Little. Annoying. Killing machines. Mosquitoes. The tiny pests kill more than 725,000 people every year according to the World Health Organization. That’s almost twice as much as our next deadliest foe, ourselves. So we wondered, what if we eradicated mosquitoes?
While a lot of us see mosquitoes as a ubiquitous sign of summer, these buzzing bugs do more than just riddle us with swollen itchy bites; they carry a deadly potential to millions around the world. According to the Centers for Disease Control and Prevention, there are more than 3,500 different species of mosquitoes, but only around three of those species are responsible for spreading diseases among humans.
“Far and away the worst of those is malaria. Malaria kills an estimated 625,000 people a year,” said Martin Edlund, CEO of Malaria No More. “It is one of the top three killers of kids worldwide.”
Mosquitoes suck on our blood, make us itch, and kill millions every year. Do mosquitoes do anything positive?
“To be honest there isn't much evidence to suggest that mosquitoes do much good,” said Hadyn Parry, CEO of Oxitec. “In fact the name, anopheles. Anopheles mosquitoes are the ones that spread malaria and the Greek origin of their name actually means, of little use.”
We may have the weapons to eradicate mosquitoes but if we waged a full-out war against them, we might suffer serious consequences.
“If we try to eradicate and indeed eradicate in utilizing pesticides for instance, the damage to the environment would be far too great,” said Conlon. “Habitat modification, you'd have to clear forests. You'd have to create a desert essentially to get rid of that. If you introduced a lot of predators, say the fish, dragon flies – yes, they'll probably take care of your problem, then they're probably going to start taking care of each other and they're going to start taking care of other things you don't want them to take care of.”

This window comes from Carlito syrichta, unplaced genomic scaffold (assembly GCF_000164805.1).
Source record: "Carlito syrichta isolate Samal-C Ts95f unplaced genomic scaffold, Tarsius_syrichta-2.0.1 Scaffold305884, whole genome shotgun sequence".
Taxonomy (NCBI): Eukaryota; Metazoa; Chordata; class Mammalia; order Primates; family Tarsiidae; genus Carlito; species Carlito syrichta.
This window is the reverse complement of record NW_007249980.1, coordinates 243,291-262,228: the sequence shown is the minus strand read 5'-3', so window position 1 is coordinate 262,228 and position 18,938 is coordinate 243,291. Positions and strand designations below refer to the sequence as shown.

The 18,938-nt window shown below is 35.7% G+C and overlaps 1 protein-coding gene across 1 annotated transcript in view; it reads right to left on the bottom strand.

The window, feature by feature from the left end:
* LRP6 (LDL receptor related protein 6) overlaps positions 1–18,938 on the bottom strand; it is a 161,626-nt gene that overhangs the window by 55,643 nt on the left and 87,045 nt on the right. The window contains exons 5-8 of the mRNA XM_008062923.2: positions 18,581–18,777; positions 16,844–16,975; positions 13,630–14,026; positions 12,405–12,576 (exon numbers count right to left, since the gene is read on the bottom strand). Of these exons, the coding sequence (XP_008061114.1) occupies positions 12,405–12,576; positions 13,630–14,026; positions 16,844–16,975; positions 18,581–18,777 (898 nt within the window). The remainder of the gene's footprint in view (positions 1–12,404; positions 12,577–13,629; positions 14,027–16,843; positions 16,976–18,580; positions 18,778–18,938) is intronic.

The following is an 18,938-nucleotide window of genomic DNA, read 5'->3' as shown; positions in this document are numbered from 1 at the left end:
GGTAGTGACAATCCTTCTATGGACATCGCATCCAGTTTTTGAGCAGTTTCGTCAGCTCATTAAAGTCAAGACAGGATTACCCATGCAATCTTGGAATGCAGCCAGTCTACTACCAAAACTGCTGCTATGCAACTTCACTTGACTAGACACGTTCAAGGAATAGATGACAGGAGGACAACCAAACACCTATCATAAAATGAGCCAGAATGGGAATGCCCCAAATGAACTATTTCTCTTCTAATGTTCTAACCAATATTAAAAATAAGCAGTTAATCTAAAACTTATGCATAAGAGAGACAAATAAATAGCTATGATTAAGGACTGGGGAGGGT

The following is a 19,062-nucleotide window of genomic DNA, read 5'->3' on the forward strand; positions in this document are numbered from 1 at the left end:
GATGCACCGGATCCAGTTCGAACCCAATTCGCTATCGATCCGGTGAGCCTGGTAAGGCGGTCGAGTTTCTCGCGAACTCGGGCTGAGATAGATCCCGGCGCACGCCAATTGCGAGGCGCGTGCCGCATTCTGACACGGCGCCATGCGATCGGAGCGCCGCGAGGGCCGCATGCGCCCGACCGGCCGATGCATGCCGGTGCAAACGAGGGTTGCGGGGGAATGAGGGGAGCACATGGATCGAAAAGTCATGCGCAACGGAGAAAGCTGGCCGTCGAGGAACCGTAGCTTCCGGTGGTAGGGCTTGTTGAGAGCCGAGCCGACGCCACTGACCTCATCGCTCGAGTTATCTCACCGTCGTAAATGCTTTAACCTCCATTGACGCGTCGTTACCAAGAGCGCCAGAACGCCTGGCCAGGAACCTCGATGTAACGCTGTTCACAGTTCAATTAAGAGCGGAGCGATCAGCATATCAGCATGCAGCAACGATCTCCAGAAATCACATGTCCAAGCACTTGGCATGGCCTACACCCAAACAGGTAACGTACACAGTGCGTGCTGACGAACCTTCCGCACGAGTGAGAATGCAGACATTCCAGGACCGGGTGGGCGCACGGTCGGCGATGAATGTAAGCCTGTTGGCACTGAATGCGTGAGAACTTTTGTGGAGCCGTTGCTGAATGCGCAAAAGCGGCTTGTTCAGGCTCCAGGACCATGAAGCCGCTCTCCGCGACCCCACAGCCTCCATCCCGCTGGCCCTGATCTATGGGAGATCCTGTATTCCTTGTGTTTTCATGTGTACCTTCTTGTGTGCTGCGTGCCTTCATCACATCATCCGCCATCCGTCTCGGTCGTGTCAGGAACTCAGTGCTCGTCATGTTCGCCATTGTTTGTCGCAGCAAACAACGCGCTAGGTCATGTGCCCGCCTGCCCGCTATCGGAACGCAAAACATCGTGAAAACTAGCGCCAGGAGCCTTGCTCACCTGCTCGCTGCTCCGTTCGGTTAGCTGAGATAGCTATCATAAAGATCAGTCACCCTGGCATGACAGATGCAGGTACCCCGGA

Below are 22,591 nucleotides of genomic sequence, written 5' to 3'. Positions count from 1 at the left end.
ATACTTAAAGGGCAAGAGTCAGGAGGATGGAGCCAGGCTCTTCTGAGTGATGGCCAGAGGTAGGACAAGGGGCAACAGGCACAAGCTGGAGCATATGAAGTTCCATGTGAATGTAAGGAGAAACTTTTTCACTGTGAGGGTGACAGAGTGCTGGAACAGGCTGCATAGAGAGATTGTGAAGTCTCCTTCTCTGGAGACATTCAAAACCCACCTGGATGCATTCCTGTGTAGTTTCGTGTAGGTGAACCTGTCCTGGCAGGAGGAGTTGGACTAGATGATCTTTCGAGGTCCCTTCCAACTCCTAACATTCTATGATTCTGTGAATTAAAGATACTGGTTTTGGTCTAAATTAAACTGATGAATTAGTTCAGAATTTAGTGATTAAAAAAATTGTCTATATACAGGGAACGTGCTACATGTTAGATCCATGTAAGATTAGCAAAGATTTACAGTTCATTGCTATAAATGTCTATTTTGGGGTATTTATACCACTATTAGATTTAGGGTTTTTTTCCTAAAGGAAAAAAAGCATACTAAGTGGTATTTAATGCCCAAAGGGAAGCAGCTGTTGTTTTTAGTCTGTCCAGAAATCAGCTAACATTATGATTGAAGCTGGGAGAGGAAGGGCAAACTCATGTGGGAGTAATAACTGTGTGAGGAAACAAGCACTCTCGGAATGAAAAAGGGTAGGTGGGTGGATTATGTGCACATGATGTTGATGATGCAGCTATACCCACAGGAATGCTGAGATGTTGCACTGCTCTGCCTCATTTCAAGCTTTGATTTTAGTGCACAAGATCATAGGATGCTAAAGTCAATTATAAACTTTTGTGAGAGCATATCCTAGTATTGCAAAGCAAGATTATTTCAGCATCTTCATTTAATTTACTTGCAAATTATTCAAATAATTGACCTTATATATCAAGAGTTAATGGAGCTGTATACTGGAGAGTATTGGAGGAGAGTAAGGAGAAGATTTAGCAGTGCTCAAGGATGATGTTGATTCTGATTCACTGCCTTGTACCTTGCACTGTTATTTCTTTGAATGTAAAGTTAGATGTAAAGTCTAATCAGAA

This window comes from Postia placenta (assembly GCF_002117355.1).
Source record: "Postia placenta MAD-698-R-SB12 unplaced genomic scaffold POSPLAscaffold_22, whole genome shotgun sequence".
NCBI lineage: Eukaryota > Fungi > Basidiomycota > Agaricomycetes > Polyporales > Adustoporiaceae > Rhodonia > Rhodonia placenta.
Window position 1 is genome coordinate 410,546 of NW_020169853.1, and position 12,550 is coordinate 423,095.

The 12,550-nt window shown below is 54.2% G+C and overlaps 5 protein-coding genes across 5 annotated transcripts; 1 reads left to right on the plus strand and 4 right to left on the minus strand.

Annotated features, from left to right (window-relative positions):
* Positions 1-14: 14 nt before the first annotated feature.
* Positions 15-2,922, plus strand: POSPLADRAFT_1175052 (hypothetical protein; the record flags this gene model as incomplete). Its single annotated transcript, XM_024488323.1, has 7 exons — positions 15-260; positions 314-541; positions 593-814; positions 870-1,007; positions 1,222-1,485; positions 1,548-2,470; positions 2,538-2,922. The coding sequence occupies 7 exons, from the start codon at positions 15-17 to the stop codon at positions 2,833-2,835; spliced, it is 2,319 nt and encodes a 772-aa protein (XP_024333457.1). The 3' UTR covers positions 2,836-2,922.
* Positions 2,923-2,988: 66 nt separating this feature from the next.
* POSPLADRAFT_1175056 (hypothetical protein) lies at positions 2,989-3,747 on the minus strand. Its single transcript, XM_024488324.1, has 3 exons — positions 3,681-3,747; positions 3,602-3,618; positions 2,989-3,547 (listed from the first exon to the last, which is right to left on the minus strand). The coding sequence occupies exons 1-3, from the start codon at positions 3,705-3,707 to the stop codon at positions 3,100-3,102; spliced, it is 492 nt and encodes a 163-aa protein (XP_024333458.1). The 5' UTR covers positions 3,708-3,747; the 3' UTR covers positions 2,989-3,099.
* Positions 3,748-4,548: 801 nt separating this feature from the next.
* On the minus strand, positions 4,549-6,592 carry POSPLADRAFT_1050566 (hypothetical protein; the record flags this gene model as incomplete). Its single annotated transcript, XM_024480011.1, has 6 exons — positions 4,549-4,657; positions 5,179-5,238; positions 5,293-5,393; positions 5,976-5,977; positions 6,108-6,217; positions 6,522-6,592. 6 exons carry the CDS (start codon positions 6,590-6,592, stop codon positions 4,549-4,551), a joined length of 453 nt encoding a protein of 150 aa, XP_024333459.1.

So, no pesticides, no habitat modification and no predators. What are we left with? Genetic modification may be the safest route in ridding ourselves of mosquitoes. Oxitec has been working for more than a decade in eradicating dengue fever mosquitoes through genetic modification.
“We insert a gene that makes them sterile. So effectively what we do is we put out into the environment males of the species, because males don't bite you or spread disease,” said Parry. “They go out and mate with the fertile females and the offspring then die. We can reduce the mosquito population of that one species in a town by over 90 percent.”
If we can bring the mosquito to the brink of extinction in a town why not expand it to a national or even global scale?
“You would never dream of eradicating it from everywhere at the same time. I think that would be impossible,” said Parry. “But actually if you just say, ‘look I want to get rid of those mosquitoes that spread disease. I don't mind the ones that are just a nuisance.’ That's a much more attainable task. But even still, we're talking a long time, a lot of effort.”
Host: Dan Kloeffler
Producer, DP: David Fazekas,
Associate Producer: Stefan Doyno
Editor: Maurice Abbate
- Living Nature